I thought about the passage from the Bhagavad Gita that my teacher Mark Whitwell loves to misquote, "Those who are engaged in yogic practices, reach the breathless state of trance by offering inhalation into exhalation and exhalation into inhalation as a sacrifice". This puts some importance on the breath.

Patanjali even tells us that the end goal of this focus on the breath is to make it "long and smooth" (PS 2.5), but one could argue that you don't have to worry about that until you get to the fourth limb of Pranayama.

The Hatha Yoga Pradipika offers that asana should be practiced in a room without distractions (goodbye bangin' playlist), that it's purpose is for gaining steady posture, health and lightness of body, and even gives specific instruction for which asanas to practice. An amazing resource for sure, and the closest thing to a manual that we have from the ancient world.

The Yoga Manifesto

I was thinking this was all sounding pretty good, and leading to what I hoped might be some sort of Yoga Manifesto, inspired by other great art manifestos like the Riot Grrrl Manifesto, or the Situationist Manifesto, which have some powerful, almost yogic pronouncements like:

"I believe with my wholeheartmindbody that girls constitute a revolutionary soul force that can, and will change the world for real." —RGM 1989

"Against the spectacle, the realized situationist culture introduces total participation. Against preserved art, it is the organization of the directly lived moment." —SI 1960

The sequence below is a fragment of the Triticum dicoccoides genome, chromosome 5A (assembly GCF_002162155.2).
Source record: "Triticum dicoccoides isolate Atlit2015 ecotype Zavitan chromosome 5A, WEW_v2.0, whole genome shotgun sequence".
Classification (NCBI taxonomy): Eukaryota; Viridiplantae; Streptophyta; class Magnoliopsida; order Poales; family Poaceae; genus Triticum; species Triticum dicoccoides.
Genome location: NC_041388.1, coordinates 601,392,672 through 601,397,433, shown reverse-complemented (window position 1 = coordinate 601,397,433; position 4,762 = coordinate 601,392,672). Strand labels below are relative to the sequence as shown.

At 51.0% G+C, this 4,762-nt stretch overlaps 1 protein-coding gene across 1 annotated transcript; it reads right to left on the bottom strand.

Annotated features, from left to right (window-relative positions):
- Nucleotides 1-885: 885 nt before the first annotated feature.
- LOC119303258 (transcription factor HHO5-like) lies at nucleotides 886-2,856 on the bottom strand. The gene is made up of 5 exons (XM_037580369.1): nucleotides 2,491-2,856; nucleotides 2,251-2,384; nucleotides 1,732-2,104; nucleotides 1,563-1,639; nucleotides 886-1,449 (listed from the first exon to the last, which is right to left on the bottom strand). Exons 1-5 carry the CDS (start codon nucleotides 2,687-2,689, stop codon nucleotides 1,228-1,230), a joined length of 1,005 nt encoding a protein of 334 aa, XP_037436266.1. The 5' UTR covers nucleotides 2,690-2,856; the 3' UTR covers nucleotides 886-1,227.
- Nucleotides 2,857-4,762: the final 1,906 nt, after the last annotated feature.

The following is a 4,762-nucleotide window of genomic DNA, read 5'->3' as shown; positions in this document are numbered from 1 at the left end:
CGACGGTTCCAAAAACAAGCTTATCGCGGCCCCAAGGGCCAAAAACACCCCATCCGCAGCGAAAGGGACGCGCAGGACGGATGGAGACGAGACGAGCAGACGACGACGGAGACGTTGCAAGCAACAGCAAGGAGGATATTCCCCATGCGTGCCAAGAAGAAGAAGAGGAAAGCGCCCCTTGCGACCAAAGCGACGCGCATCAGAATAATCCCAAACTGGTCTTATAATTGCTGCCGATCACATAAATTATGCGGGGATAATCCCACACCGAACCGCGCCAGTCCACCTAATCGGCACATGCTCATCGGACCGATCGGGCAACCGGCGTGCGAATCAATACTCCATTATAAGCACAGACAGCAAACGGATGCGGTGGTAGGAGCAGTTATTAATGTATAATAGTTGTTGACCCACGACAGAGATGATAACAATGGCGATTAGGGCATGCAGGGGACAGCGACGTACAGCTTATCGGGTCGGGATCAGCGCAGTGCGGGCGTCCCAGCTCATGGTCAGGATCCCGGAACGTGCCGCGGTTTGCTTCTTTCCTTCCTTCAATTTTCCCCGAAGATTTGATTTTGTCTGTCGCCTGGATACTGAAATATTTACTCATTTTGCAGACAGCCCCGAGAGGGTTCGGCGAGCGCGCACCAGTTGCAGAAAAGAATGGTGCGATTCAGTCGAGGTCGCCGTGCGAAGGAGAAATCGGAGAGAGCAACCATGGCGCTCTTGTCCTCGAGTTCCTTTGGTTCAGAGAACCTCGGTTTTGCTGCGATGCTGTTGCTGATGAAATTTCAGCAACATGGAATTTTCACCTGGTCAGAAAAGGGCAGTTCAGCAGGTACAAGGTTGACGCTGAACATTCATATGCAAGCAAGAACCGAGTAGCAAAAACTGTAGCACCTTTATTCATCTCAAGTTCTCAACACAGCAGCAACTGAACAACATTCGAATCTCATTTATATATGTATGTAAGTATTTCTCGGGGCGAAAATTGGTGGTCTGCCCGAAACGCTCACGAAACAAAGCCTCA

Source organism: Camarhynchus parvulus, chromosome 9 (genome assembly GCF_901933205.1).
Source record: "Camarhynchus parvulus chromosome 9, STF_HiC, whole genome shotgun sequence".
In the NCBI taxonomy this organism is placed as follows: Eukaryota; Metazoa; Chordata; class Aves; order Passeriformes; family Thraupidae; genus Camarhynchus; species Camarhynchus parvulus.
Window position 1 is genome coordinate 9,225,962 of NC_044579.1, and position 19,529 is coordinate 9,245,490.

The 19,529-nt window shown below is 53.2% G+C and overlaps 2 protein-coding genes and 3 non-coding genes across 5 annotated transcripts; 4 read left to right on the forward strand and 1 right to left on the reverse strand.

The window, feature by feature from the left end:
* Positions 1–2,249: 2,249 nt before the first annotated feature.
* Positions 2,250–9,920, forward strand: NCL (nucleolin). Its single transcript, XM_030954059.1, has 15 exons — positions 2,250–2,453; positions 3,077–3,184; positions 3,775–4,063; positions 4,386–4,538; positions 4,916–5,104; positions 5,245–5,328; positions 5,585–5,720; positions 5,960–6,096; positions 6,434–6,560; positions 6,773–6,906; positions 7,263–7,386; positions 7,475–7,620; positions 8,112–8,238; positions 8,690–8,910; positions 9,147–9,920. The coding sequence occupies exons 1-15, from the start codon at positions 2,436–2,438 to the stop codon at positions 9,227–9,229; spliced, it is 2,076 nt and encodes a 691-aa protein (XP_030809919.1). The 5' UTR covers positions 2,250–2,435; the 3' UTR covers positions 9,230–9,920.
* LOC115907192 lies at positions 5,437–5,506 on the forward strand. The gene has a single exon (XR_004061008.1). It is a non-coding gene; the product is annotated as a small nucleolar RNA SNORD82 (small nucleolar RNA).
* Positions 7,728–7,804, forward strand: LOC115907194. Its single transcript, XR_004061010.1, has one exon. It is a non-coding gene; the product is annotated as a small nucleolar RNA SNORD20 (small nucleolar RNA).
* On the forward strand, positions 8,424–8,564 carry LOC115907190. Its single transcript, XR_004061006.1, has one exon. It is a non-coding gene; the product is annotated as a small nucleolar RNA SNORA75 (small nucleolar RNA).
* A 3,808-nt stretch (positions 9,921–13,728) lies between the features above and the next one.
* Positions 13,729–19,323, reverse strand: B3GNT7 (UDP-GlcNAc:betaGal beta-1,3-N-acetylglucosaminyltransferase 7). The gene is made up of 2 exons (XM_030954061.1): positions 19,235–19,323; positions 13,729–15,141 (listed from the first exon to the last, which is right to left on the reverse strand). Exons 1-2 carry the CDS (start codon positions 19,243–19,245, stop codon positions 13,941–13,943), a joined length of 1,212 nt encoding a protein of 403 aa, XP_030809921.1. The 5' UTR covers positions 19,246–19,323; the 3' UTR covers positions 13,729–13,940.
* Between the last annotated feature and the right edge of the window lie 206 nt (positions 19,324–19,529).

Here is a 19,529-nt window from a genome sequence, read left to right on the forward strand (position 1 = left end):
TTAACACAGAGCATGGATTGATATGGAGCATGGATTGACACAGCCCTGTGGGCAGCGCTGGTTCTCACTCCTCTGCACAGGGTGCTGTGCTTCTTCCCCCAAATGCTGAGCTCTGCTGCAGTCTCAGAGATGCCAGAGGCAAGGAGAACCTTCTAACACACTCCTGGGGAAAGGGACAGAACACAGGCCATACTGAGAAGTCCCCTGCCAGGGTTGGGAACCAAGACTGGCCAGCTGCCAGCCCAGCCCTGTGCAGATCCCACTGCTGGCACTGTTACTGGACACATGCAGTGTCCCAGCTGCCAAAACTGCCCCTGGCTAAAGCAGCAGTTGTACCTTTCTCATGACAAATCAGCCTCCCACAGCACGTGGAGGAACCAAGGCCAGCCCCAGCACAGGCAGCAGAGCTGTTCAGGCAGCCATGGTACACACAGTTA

Then, as sometimes happens, I woke up at 4am this morning with this coursing through my mind—what seems to be a manifesto of sorts and for now I'm calling...


Our natural state is Love.

Any practice that helps bring you to this natural state is Yoga.

If your practice puts you in competition with others, it is not Yoga.

If your practice puts you in competition with yourself, it is not Yoga.

If your practice distracts you from what is present, it is not Yoga.

If your practice is injurious to your body, it is not Yoga.

If your practice makes you feel better than others, it is not Yoga.

If your practice makes you feel lesser than others, it is not Yoga.

If your practice takes you out of your head, it is not Yoga.

If your practice takes you out of your body, it is not Yoga.

Yoga is the active loving of your whole Self, mind and body.

When you are in a state of Yoga, you love other people, plants, and animals, wholly.

Yoga allows you to see your whole Self as holy.

The enlightened ones all say that God is Love.

When we are in our natural state of Love, we are in union with God.

This is Yoga.

"Whoever does not love does not know God, because God is love." — John 4:8

“Maharaji told us to meditate like Christ, and when I asked him how to do that, Maharaji closed his eyes and sat in front of us, completely still; so still that it felt like the whole world stopped turning. After a couple of minutes, two tears came down his cheek, and then he opened his eyes, looked at us and said, “He lost himself in love. That’s how he meditated. He’s one with all beings. He never died, no one understands. He lost himself in love.” — Ram Dass speaking about Neem Karoli Baba

"Love outlasts death and the ravages of time. All those that I have loved before, in this or other lifetimes, I love the same now."

"God is love, and love is the panacea for human suffering. There is nothing greater than love-God's quality of attraction and unity that is manifested in the soul of every being." — Paramahansa Yogananda

"All expansion is life, all contraction is death. All love is expansion, all selfishness is contraction. Love is therefore the only law of life.” — Swami Vivekananda

“If you must be mad, be it not for the things of the world. Be mad with the love of God.” ― Ramakrishna